STUFFED SQUASH BLOSSOMS REDUX

It’s the time of year again when squash blossoms make their appearance at the local farmers market. When that happens, I always buy a dozen for stuffing. Of course, if you have your own zucchini patch, you can harvest your own squash blossoms. Choose the male flowers without the swelling at the bottom that will ultimately become the mature squash.

It is surprising how many things you can do with these delicate flowers. There is a lovely soup, sopa de flor de calabazas, and you can use them in quesadillas, pancakes, etc., etc., but I always wind up stuffing them.  Whatever you do with them, use them the day you buy or pick them because they fade very quickly. If the blossoms have stems, you can keep them fresh in ice water in the refrigerator with a plastic bag over them, just as you keep parsley and other herbs. Even then, you should try to use them the same day you buy or pick them.

Exactly three years ago, I posted a recipe for stuffed squash blossoms which I liked a lot (still do), but the batter was a little heavy. The mushrooms I used to stuff them were tasty, but there are so many other options, that I thought you might like this version which has a lighter tempura batter and a stuffing of local ingredients. You can even fry squash blossoms with no stuffing and no batter at all. In truth, whatever you do with the flowers, they almost always turn out delicious.

One step that is often overlooked is the removal of the stamen. You can stuff the blossoms with the stamen still in, but it may make things a little bitter, and besides you want there to be as much room for the stuffing as possible. To perform that little surgical task, you can use a pair of long tweezers. I use a surgical hemostat. Scissors might work, and if your fingers are not too fat, they might work, as well. An important caution with this step is not to tear the sides of the blossom cup or the leaves. If you do that you run the risk of having all the filling run out while frying, even with a patch job. Some images on the internet show part of the flower cut away. If you are just going to stuff the flowers, that will work, but if you plan to fry them, the stuffing needs to be hidden away.

Stuffed squash blossoms sound a bit complicated. They aren’t really, and they are certainly worth the effort.

RECIPE

Fried Squash Blossoms Stuffed with Goat Cheese and Pine Nuts

Ingredients

  • 8 ounces chèvre-style goat cheese softened at room temperature
  • 1 tablespoon fresh lemon juice
  • 2 tablespoons shallot very finely chopped
  • ¼ cup parsley, finely chopped
  • ½ cup pine nuts
  • salt and pepper
  • 12 fresh, large squash blossoms
  • 2 cups all-purpose flour, divided
  • 1 large egg yolk
  • 1½ cups ice water
  • peanut oil for frying

Method

  1. In a small bowl, combine the softened goat cheese and lemon juice to form a smooth paste. Stir in the shallot and parsley.
  2. In a small dry skillet over medium heat, roast the pine nuts for a few minutes, stirring them frequently, so that they brown slightly and release their oils. Be very careful not to burn. Remove from the heat. Cool. Chop coarsely if you like, and stir them into the cheese mixture. Adjust the seasoning with salt and pepper. Set aside.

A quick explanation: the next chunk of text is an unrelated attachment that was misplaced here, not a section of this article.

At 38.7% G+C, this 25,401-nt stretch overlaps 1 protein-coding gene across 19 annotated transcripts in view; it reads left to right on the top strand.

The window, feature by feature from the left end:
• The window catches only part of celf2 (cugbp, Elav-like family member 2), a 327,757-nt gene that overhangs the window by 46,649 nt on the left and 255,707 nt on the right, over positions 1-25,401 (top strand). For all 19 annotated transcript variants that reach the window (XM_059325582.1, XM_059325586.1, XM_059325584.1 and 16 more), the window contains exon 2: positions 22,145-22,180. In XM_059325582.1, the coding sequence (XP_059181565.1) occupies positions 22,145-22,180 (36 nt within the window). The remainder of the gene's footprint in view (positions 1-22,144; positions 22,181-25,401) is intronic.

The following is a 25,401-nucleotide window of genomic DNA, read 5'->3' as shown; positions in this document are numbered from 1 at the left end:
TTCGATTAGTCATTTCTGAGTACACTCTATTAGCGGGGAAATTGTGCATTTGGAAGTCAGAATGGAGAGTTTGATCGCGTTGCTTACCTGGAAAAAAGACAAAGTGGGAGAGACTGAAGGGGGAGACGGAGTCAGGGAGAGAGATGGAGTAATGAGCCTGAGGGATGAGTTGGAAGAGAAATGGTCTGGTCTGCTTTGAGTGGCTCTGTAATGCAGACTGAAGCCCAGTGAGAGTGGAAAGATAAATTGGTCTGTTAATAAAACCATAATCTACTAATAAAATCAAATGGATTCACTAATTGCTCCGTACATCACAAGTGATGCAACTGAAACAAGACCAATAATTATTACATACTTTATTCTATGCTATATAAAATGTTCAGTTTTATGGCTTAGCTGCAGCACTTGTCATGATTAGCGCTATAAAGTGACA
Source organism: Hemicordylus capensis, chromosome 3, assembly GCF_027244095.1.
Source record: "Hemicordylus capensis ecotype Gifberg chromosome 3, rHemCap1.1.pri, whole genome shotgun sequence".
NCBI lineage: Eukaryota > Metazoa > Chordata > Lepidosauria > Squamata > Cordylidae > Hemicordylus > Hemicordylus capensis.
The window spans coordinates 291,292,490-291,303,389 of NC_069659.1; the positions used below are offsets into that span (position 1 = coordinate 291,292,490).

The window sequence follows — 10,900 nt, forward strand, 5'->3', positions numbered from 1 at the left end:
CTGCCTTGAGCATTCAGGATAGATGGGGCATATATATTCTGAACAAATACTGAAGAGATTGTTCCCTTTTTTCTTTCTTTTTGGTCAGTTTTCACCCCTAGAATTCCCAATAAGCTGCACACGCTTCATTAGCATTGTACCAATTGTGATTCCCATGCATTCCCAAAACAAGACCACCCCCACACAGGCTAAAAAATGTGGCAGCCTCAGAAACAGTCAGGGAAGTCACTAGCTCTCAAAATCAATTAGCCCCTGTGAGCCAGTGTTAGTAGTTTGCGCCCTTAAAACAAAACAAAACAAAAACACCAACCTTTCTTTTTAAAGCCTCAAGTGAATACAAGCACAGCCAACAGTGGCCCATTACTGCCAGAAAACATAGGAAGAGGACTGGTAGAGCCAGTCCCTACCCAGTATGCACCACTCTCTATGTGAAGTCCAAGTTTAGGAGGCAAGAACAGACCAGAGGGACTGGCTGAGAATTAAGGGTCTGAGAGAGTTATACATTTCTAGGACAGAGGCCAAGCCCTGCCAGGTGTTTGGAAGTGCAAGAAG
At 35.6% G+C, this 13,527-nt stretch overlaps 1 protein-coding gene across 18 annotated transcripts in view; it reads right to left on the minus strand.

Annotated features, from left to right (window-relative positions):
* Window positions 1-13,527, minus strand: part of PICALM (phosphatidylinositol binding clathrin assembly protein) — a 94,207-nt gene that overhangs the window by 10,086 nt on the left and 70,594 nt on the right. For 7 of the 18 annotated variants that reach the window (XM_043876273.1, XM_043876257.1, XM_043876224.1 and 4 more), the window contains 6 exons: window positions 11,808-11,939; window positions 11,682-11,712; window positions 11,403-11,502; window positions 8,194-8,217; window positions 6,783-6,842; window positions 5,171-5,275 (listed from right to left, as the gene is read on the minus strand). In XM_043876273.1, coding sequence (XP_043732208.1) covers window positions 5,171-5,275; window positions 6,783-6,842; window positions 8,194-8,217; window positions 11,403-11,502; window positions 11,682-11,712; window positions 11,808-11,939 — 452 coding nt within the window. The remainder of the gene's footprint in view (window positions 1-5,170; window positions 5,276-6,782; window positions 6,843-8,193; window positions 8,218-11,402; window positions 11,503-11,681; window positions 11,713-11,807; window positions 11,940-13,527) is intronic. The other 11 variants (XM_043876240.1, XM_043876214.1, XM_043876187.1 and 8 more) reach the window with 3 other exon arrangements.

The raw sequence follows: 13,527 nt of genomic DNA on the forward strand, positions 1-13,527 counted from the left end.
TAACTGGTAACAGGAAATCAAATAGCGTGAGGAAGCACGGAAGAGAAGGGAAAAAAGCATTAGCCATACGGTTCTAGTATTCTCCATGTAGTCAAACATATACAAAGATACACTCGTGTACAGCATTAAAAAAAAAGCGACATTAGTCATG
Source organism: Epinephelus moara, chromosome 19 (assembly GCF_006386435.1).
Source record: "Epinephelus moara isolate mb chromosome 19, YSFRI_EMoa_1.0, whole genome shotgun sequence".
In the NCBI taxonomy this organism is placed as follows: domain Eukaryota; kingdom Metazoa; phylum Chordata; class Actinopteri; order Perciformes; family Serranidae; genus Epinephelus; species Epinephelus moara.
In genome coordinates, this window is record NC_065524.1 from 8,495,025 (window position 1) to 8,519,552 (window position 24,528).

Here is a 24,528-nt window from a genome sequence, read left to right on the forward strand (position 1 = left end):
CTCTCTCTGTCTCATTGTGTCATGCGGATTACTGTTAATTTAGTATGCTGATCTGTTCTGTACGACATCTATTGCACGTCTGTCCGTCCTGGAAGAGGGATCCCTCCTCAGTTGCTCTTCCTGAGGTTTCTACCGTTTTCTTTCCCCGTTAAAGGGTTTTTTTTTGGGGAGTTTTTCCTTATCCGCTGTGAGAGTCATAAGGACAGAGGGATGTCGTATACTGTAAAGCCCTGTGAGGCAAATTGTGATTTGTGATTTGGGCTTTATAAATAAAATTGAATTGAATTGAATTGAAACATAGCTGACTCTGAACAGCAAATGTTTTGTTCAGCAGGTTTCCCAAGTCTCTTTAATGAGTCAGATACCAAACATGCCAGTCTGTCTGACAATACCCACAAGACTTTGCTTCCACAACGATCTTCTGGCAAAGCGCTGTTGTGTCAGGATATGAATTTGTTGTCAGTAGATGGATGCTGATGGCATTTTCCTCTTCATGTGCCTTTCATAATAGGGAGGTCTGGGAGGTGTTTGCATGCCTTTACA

3. Prepare the blossoms by removing the stamens, being careful not to tear the petals of the flowers. If the flowers are dusty, you may rinse them, although they do best with as little handling as possible.
  4. With a spoon, pastry sleeve, or your fingers, fill each blossom with stuffing. I have found the greatest success using my fingers. Fill only to the base of the petals so that you can fold them over one another and seal them with a dab of the cheese mixture. Arrange on a plate and chill for the few minutes needed to prepare the batter and heat the cooking oil.
  5. Place one cup of flour in a pie plate.
  6. In a small bowl that is big enough to dip the blossoms individually, beat the egg yolk and ice water together and then stir in the remaining cup of flour. The batter should be smooth, but it is not essential to get out all of the lumps as long as they are not too big.
  7. Fill a deep heavy-bottomed pot with 2 inches of cooking oil and heat to 375°. It’s a good idea to use a thermometer if you have one. Temperature will plunge when you start to fry, so you will need to regulate the flame.
  8. Remove the filled squash blossoms from the refrigerator, and one at a time, dip them into the flour, shaking off any extra. Then dip them into the batter, drain for a minute, and transfer to the hot cooking oil. Working in batches of no more than three or four, fry the blossoms, turning them frequently until they are lightly browned and crisp on all sides.
  9. Drain on multiple layers of paper towel and transfer to a plate in the oven at 200° until they are all fried. Serve immediately.
  10. Three to six individual blossoms make a good appetizer-sized serving for one person. You can gild the lily, so to speak, with a dipping sauce or salsa, but the stuffed flowers can easily stand on their own.

 

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6 Comments

Filed under Food, Photography, Recipes

6 responses to “STUFFED SQUASH BLOSSOMS REDUX

  1. Proper cooking! I would have thought this would be good for the restaurant? I mean it looks like something you could put on the menu…

  2. Carol

    Those look fantastic!

  3. Maybe we can have some during your visit – without the shallot, of course!

  4. Stuffed squash blossoms are so good and yours sound tasty with the addition of the pine nuts. Unfortunately I never see them at our farmers markets. 😦

  5. Thank you, Karen. Squash blossoms are truly a seasonal pleasure.

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